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Old Apr 18th, 2019, 07:43 AM
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FWIW, some of the aforementioned Michoacan beaches made a 'top ten' cleanest beaches list at #5.
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Old Apr 18th, 2019, 11:30 AM
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Originally Posted by baldone View Post
. . . Another less-touristed coastal area is Veracruz. I'll do a brief report.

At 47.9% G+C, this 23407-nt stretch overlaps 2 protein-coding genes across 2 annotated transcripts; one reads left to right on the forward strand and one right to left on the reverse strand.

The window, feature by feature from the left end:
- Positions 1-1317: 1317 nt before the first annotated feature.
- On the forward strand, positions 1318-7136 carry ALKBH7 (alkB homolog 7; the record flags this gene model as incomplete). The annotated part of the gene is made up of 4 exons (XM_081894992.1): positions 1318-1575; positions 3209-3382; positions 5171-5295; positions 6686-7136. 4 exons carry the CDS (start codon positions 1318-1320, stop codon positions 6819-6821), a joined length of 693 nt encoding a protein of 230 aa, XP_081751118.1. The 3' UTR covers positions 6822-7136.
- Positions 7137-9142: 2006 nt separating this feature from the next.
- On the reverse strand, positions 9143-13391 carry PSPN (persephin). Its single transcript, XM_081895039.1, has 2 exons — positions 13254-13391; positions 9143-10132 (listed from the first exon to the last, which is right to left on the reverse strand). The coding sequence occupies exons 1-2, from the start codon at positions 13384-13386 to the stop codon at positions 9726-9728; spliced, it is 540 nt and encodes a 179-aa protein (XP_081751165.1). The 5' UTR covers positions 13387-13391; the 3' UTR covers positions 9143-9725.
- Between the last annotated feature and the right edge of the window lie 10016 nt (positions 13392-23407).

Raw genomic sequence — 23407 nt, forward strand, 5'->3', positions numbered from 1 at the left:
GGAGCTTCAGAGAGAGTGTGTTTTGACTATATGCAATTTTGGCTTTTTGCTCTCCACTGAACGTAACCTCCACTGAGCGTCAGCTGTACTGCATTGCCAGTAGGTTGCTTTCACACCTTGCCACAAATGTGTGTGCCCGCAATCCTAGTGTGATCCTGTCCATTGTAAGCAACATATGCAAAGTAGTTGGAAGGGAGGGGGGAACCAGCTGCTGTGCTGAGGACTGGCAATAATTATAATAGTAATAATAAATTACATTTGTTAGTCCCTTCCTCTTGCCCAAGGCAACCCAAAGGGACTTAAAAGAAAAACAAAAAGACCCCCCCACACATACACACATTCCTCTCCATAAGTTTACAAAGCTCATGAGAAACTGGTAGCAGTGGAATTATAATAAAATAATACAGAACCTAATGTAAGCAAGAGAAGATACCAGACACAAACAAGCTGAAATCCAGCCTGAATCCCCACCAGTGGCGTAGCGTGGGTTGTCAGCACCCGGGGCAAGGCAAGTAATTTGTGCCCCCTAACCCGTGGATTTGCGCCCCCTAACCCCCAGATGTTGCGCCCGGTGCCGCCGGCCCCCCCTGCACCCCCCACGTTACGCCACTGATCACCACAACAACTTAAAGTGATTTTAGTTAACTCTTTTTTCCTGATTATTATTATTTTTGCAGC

I look forward to this chapter, hoping it includes something about Ciudad Veracruz. A travel writer friend, Tom Miller, loved it & I think it was related to an album he produced of many versions of 'La Bamba', maybe where the song originated. In any case, do tell.